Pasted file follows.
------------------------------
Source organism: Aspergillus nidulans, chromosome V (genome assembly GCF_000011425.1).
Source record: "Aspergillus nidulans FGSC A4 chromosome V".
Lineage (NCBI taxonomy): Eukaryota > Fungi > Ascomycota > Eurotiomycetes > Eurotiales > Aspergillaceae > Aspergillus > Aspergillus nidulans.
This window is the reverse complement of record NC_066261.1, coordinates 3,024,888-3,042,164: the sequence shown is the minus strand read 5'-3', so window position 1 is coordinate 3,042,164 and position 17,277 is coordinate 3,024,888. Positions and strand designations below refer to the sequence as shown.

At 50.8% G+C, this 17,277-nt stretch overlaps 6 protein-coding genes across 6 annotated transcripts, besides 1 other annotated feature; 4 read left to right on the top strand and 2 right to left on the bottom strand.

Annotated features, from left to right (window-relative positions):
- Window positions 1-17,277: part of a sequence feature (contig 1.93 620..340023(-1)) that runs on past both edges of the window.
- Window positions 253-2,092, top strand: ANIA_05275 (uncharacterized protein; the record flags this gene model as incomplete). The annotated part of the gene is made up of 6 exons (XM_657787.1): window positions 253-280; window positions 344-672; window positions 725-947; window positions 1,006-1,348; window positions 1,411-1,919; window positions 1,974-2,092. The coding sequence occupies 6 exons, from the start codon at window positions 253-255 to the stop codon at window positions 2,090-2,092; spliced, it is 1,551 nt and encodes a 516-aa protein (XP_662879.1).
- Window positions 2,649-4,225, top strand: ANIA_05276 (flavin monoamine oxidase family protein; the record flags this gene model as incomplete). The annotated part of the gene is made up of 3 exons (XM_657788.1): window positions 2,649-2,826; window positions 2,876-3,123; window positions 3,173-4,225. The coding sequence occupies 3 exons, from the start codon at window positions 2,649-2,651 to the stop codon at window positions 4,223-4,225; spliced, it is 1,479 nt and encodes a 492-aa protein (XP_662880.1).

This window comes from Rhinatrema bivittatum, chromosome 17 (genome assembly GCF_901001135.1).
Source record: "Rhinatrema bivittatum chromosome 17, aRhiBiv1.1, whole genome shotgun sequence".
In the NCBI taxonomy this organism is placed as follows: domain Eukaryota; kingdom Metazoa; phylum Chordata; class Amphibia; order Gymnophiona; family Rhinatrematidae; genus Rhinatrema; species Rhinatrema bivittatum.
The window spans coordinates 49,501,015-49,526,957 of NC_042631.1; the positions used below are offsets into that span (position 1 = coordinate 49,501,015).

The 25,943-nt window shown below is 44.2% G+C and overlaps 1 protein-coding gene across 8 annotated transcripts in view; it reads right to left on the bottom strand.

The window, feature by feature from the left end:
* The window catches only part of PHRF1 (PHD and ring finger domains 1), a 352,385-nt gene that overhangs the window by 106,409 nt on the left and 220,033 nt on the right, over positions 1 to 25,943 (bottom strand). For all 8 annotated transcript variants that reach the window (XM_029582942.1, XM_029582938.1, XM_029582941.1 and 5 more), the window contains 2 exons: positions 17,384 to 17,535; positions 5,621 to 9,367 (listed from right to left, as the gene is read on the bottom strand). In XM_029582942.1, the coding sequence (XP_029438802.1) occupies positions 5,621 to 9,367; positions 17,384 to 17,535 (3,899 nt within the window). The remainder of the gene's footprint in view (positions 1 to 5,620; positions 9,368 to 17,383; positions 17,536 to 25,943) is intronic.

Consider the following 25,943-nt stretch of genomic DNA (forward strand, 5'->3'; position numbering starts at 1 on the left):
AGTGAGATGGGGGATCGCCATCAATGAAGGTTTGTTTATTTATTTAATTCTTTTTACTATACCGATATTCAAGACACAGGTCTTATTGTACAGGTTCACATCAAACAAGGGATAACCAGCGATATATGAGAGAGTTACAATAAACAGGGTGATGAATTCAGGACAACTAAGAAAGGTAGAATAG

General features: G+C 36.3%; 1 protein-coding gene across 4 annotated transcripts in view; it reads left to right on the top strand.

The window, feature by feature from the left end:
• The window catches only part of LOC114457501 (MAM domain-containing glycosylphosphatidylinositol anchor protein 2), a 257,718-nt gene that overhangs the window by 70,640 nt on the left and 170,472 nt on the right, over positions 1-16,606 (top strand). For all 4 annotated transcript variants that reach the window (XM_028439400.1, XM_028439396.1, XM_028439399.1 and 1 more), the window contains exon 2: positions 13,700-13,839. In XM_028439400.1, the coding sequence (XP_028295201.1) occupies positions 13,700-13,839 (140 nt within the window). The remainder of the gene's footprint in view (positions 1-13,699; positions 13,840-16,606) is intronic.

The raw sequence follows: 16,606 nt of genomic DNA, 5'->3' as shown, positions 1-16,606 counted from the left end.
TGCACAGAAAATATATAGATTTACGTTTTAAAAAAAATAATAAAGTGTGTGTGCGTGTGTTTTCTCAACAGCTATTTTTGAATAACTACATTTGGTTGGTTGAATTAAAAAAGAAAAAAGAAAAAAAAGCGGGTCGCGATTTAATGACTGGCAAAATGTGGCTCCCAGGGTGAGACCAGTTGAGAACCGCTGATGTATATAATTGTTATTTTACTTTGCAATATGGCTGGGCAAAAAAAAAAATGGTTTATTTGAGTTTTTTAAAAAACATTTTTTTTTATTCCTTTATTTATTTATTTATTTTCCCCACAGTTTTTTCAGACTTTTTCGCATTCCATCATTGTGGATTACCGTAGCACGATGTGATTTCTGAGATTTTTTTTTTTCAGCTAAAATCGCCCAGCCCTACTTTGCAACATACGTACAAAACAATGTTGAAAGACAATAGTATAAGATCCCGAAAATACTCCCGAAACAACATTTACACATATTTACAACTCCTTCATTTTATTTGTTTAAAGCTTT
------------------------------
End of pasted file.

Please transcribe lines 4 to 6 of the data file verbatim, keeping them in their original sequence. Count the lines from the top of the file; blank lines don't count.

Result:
This window is the reverse complement of record NC_066261.1, coordinates 3,024,888-3,042,164: the sequence shown is the minus strand read 5'-3', so window position 1 is coordinate 3,042,164 and position 17,277 is coordinate 3,024,888. Positions and strand designations below refer to the sequence as shown.

At 50.8% G+C, this 17,277-nt stretch overlaps 6 protein-coding genes across 6 annotated transcripts, besides 1 other annotated feature; 4 read left to right on the top strand and 2 right to left on the bottom strand.

Annotated features, from left to right (window-relative positions):